Body-Snatchera 115 

Pirn's FoUy 118 

Hume Priory, Northumberland 119 

Ancient Remains at Chibbum 122 

Meg Merrilies 123 

The Fighting Fifth 126 

Views in North Northumberland. By W. W. 

Tomlinson 128 

Old Tyne Vessels 131 

Henry Russell : ** Man the Lifeboat " 131 

Northumbrian Saints. By Richard Welford : 

St. Alchmund 132 

St. Bartholomew, St. Bede 133 

Denton Chare, Newcastle 135 

The Back Row, Newcastle 137 

The Explosion on the Town Moor, Newcastle 145 

Holy Wells in the North 148 

The Headless Ghost of Watton Abbey 151 

Wallsend Old Church 153 

Witches at Wallsend 154 

Oliver Goldsmith on the Tyne and Wear 154 

Reminiscences of Stockton 164 

The Countess of Deiwentwater. 165, 205 

James Clephan 171 

The Grieves of Alnwick 173 

Peggy Potts. By William Brockie 175 

Crows in Newcastle. By James Clephan 179 

The Hawick Flood 183 

MarskeHaU 184 

Friarside ChapBl 184 

Gretna Green MarriAges 198 

Rowland Burdon 201 

The English Home of the Washingtons 203 

The German Sword-Makers at Sbotley Bridge 212 

The Story of Mary Nicholson 214 

Mrs, Arkwright in the North 215 

Johnnie Armstrong 215 

Joseph Richardson, Dramatist 220 

King Arthur on the Derwent 220 

Thomas EUiott Harrison 227 

Solway Moss 229 

Sir Cuthbert Sharp 230 

A Bit of Old Newcastle 232 

Elswick Haughs .'. 233 

Robert Gilchrist. Newcastle Poet 234 

Sims Reeves's First Appearance in Newcastle 234 

Wild Beast Shows in the North 241 

Wombwell's Menagerie 242 

Manders and Maoomo 244 

A Revengeful Elephant 244 

"Buried in WooUen" 245 

Fair Maiden Lilliard 245 

Benedict Bisoop 245 

St. Bede's, Jarrow 247 

The Austin Friars 250 

The Matfen Murder 252 

Feargus O'Connor in Newcastle 254 

Grace Darling 263 

Contemporary Account of the Wreck of the For- 
farshire 267 

William Darling's Narrative 268 

Grace Darling's Boat 269 

Shanky Elwes, Baronet and Informer 269 

John Scott and Bessie Surtees 271 

An Old Soldier 274 

John Levden, M.D 275 

An Old Newcastle Physician, Dr. White 278 

County Palatine of Durham 279 

Old Bishopwearmouth 279 

Coldstream: Its Marriages, &c 280 

Joseph Lillie Thornton 282 

Woolerandits Environs 289 

The Legend of Percy's Cross 290 

Sir Henry Havelock, K.C.K ai 

La Peyrouse and the Stockton Captains 293 

The Great North Road 294 

Map of the Great North Road 298 

Judge JefiFreys in Newcastle 300 

A Sunderland Character : Thomas Sanderson 301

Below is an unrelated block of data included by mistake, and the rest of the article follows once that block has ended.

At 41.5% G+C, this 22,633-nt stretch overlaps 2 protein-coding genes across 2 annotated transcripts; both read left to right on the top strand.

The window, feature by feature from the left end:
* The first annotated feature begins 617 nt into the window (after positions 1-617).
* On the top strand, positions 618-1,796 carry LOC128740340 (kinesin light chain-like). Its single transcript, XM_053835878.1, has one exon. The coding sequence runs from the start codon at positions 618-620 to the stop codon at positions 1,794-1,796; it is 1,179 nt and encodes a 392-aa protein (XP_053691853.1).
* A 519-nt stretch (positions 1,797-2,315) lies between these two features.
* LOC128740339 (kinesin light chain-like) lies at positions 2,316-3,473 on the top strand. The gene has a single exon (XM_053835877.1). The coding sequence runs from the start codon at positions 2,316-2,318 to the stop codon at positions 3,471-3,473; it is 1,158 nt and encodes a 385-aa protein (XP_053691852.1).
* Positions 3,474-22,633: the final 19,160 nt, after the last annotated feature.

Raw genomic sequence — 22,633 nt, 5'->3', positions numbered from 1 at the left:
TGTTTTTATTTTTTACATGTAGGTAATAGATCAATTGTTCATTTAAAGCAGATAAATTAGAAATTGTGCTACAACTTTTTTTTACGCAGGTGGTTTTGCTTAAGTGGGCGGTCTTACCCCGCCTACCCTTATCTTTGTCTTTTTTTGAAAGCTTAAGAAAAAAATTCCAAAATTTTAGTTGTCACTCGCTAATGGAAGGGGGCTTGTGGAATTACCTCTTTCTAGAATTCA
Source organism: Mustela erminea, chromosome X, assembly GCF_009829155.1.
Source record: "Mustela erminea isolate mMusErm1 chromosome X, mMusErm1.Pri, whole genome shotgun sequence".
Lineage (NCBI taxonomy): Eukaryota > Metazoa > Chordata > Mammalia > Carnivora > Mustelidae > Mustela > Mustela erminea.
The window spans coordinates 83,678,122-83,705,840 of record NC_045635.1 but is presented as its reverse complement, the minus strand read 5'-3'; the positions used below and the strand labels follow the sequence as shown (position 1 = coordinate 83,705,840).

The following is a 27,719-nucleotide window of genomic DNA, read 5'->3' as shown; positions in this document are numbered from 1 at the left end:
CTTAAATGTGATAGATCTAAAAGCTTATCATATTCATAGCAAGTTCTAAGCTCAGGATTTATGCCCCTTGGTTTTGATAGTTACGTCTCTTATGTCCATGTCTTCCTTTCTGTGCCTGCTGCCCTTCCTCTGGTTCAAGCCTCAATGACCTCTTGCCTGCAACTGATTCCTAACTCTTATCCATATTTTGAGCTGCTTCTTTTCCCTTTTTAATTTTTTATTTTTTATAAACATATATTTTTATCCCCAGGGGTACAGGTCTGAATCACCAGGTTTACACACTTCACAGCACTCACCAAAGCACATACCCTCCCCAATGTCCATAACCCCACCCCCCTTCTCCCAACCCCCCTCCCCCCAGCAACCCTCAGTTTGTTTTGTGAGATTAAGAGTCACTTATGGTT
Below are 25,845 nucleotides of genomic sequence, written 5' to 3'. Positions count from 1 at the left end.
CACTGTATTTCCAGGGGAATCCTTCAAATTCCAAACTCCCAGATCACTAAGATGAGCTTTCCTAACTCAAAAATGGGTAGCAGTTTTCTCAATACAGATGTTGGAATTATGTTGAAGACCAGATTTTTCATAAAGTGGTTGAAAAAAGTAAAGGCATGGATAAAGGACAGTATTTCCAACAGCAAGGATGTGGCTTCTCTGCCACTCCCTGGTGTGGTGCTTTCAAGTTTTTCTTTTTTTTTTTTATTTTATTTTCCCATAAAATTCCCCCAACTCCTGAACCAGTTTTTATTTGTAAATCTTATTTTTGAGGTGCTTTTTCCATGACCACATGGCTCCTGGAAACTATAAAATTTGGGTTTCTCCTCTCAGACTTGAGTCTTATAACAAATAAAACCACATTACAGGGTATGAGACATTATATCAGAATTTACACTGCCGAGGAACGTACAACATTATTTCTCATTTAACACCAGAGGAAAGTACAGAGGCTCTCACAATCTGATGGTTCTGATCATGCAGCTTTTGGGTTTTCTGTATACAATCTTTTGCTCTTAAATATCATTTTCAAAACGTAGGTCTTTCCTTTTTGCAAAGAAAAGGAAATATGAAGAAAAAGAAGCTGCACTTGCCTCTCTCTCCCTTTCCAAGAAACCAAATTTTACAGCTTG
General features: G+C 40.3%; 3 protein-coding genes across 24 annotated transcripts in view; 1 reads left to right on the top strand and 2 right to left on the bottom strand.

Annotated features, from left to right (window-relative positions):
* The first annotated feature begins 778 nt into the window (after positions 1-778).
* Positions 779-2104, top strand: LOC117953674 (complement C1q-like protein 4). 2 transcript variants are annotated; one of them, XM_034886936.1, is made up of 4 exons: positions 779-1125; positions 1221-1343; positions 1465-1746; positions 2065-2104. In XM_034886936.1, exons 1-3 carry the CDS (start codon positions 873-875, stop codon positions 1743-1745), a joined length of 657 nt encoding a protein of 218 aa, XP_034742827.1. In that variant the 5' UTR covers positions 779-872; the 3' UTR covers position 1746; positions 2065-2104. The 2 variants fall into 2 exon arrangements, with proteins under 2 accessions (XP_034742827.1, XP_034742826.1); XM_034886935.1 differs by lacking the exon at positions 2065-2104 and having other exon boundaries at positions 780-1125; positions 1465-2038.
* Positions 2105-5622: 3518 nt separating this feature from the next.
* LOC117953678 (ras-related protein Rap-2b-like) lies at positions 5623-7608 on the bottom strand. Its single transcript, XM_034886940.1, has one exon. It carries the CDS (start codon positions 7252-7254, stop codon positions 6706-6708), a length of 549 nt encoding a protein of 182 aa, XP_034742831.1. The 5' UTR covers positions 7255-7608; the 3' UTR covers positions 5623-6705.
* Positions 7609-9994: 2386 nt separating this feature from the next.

Chester-le-Street 303 

The Birthplace of Bede 311 

Armstrong Park, Newcastle 311 

Drummoad, the Sunderland High wajrman 317 

The Starling in the Northern Counties 319 

Lamberton Toll-Bar 320 

Bunal at Cross Roads 324 

The Raid of Reidswire 325 

The Turf Hotel, Newcastle: The Old Coaching Days. 327 

The Prophet Wroe 337 

Morton, the Dramatist 342 

Shields Ghosts 345 

The Earldom of Northumberland 348 

The Duke of Wellington in the North 349 

Paul Jones's Plan of the Tyne 351 

Grainger's Plan of Newcastle Improvements 354 

George ind Robert Stephenson 359 

Thrushes, Blackbirds, Fieldfares, and Redwings. 366 

Dicky ChUton 367 

The Death of Parcy Reed 370 

The Battle of NewDurn 373 

A Typical Peel Tower 376 

The Linnels. By R. Oliver Heslop 385 

Surtees of Mainsforth 388 

Surtees's Tricks in Ballad Composition 389 

Daniel O'Connell in Newcastle 390 

Five Amateur Pitmen 392 

Edlingham Castle 393 

The Witch of Fxllingham 393 

Boy Bishops 396 

The Lambton Worm 398 

The Pensher Hill Monument 400 

Featherstone Castle 401 

Bowrie Charlton 402 

Tower at Long Horsley 405 

Pallas's Sand Grouse 413 

Jack Crawford's Memorials 414 

Sir Henry Taylor's Reminiscences of his Family 423 

More Berwick Characters 424 

An Ancient Comet 425 

The Ducking Stool, the Branks, and the Pillory 433 

Mungo Park, the African Traveller 436 

Belsay Castle 430 

SwarlandHaU 441 

Charles Waterton. Naturalist 447 

Waterton at Tudhoe 450 

LongLonkin 459 

Bums in Northumberland 461 

The Bjaydale Banks Tragedy 461 

Peter Waggy 462 

Sunhope Castle, Weardale 463 

HowickHaU 466 

The Gibeide Column and Statue 466 

The Crossbill 468 

Stella Hall. By Joseph Cowen 469 

Castle Eden Dene 473 

The Thomgraf ton Find. By J. CoUingwood Bruce, 

LL.D 481, 529 

Thomas Doubleday 485 

Oliver Cromwell in the North 488 

Recollections of Lion Tamers. By Wm. Yellowly ... 490 

The Ring Ouzel 493 

John Wesley and Grace Murray 503 

" Lucy Grav of Allendale " 510 

Bamborough Castle 510 

RabyCastle 514 

The Village of Staindrop 515 

North-Country Vampires 518 

Wull the Slowan at Harbottle 519 

Honister Crag and Crummock Water 520 

"Johnny Newcome in the Navy " 521 

"Belted WiU Howard" 532 

Naworth Castle 538 

Lanercost Priory 538 




A Theatrical Incident 539 

North Berwick 544 

Nent Force Level 546 

Joseph Ritson 546 

The Great Fire in Newcastle and Grateshead 549 

A Northumbrian Flower Garden 554 

The Battle of Flodden M7 

"What Will Mrs. Grundy Say?" 563 

The Ghostly Bridal of Featberstone Haugb 564